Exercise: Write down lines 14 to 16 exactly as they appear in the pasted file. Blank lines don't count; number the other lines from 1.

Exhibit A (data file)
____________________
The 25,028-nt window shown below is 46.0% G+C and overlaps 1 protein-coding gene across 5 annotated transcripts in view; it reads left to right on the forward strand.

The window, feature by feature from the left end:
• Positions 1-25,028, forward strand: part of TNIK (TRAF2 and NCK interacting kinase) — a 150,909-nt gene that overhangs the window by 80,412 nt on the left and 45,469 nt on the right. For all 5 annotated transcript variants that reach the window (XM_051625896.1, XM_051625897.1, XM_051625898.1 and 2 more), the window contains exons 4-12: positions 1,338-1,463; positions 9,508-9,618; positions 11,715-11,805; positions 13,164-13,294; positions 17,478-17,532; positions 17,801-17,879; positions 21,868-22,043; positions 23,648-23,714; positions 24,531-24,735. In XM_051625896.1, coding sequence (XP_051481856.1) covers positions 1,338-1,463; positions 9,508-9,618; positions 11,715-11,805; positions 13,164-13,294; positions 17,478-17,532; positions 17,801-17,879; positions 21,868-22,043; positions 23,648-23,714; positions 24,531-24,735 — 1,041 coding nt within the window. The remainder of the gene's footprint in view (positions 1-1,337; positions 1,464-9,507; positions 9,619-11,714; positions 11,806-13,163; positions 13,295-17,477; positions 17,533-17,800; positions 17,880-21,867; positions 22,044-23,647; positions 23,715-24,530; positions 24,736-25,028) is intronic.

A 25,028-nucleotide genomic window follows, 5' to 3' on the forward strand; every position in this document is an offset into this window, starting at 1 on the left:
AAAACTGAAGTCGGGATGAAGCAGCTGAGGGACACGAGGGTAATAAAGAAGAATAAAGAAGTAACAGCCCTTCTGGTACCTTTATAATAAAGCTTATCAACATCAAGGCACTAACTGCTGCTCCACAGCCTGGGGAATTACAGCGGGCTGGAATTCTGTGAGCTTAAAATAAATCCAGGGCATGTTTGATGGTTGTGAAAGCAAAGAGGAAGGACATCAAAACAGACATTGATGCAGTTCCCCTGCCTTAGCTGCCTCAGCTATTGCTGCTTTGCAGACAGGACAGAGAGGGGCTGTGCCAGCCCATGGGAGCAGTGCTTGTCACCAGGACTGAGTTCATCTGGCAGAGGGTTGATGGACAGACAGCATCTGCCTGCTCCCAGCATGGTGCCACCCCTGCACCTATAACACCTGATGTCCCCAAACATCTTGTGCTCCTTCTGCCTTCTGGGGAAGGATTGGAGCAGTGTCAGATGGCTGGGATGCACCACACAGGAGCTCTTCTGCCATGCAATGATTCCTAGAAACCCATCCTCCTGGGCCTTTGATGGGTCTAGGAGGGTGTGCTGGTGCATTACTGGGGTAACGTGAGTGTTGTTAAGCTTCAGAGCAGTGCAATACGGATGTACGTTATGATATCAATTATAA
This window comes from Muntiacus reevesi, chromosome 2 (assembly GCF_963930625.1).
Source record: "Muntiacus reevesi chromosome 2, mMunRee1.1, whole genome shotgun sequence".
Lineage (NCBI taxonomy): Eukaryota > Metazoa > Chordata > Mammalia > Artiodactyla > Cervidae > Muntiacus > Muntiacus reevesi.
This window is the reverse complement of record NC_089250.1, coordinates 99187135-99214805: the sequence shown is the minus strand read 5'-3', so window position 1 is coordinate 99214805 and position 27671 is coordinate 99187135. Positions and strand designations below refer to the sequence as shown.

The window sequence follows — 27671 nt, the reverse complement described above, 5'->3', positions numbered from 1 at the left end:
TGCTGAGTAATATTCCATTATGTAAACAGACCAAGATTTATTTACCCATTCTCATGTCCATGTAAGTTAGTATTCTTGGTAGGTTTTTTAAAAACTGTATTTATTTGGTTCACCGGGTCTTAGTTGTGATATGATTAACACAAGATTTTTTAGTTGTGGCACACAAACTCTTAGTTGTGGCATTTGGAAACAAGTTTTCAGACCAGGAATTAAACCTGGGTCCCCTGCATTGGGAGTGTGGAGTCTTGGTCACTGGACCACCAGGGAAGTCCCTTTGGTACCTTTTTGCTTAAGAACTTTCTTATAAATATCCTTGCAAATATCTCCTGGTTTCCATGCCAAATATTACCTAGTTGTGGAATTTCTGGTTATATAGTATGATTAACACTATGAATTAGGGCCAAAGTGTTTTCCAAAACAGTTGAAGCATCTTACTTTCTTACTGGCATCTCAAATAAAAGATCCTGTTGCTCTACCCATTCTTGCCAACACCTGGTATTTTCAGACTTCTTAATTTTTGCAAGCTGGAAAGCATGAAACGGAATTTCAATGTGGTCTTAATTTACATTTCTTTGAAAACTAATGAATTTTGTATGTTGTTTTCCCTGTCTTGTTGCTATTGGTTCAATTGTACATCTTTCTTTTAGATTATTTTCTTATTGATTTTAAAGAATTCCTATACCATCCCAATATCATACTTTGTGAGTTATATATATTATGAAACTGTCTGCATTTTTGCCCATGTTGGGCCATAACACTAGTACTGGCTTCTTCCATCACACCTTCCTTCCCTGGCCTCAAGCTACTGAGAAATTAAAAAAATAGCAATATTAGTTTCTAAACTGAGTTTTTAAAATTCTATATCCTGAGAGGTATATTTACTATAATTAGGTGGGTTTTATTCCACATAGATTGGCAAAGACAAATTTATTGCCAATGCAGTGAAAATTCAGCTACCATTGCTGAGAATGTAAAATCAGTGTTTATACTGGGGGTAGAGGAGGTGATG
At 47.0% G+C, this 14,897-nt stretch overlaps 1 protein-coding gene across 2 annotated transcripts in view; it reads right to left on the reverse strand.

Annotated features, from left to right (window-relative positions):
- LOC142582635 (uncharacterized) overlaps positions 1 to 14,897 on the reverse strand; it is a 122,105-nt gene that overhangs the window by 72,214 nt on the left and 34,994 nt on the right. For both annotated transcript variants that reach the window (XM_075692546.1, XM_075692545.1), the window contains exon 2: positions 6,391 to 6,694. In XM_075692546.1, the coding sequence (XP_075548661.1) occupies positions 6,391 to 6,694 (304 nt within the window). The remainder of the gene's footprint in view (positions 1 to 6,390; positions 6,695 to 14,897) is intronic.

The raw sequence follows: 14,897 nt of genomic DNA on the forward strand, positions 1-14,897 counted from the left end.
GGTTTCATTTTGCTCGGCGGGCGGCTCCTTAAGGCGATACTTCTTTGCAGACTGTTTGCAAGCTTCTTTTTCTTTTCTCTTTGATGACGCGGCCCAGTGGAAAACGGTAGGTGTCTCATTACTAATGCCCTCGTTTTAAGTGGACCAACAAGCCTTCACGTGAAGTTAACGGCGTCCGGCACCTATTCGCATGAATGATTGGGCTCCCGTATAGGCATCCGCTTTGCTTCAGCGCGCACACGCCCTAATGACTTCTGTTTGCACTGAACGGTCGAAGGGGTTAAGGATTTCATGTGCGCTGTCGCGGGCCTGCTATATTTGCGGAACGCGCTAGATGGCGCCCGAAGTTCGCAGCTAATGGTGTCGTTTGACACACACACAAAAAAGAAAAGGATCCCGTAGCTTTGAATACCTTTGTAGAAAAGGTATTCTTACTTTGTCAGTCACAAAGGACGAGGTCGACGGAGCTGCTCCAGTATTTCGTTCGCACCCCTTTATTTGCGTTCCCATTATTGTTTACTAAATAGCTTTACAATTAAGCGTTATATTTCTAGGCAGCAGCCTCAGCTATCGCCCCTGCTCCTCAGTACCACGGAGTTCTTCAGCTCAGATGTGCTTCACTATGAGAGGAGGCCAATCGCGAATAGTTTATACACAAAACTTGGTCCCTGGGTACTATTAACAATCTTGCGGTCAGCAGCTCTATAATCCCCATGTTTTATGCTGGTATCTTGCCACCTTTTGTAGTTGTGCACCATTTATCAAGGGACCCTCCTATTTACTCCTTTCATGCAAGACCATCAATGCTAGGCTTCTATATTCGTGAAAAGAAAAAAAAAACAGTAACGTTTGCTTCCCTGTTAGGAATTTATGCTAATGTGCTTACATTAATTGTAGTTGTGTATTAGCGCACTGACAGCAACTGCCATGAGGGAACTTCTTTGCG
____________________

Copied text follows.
- LOC142582635 (uncharacterized) overlaps positions 1 to 14,897 on the reverse strand; it is a 122,105-nt gene that overhangs the window by 72,214 nt on the left and 34,994 nt on the right. For both annotated transcript variants that reach the window (XM_075692546.1, XM_075692545.1), the window contains exon 2: positions 6,391 to 6,694. In XM_075692546.1, the coding sequence (XP_075548661.1) occupies positions 6,391 to 6,694 (304 nt within the window). The remainder of the gene's footprint in view (positions 1 to 6,390; positions 6,695 to 14,897) is intronic.

The raw sequence follows: 14,897 nt of genomic DNA on the forward strand, positions 1-14,897 counted from the left end.
GGTTTCATTTTGCTCGGCGGGCGGCTCCTTAAGGCGATACTTCTTTGCAGACTGTTTGCAAGCTTCTTTTTCTTTTCTCTTTGATGACGCGGCCCAGTGGAAAACGGTAGGTGTCTCATTACTAATGCCCTCGTTTTAAGTGGACCAACAAGCCTTCACGTGAAGTTAACGGCGTCCGGCACCTATTCGCATGAATGATTGGGCTCCCGTATAGGCATCCGCTTTGCTTCAGCGCGCACACGCCCTAATGACTTCTGTTTGCACTGAACGGTCGAAGGGGTTAAGGATTTCATGTGCGCTGTCGCGGGCCTGCTATATTTGCGGAACGCGCTAGATGGCGCCCGAAGTTCGCAGCTAATGGTGTCGTTTGACACACACACAAAAAAGAAAAGGATCCCGTAGCTTTGAATACCTTTGTAGAAAAGGTATTCTTACTTTGTCAGTCACAAAGGACGAGGTCGACGGAGCTGCTCCAGTATTTCGTTCGCACCCCTTTATTTGCGTTCCCATTATTGTTTACTAAATAGCTTTACAATTAAGCGTTATATTTCTAGGCAGCAGCCTCAGCTATCGCCCCTGCTCCTCAGTACCACGGAGTTCTTCAGCTCAGATGTGCTTCACTATGAGAGGAGGCCAATCGCGAATAGTTTATACACAAAACTTGGTCCCTGGGTACTATTAACAATCTTGCGGTCAGCAGCTCTATAATCCCCATGTTTTATGCTGGTATCTTGCCACCTTTTGTAGTTGTGCACCATTTATCAAGGGACCCTCCTATTTACTCCTTTCATGCAAGACCATCAATGCTAGGCTTCTATATTCGTGAAAAGAAAAAAAAAACAGTAACGTTTGCTTCCCTGTTAGGAATTTATGCTAATGTGCTTACATTAATTGTAGTTGTGTATTAGCGCACTGACAGCAACTGCCATGAGGGAACTTCTTTGCG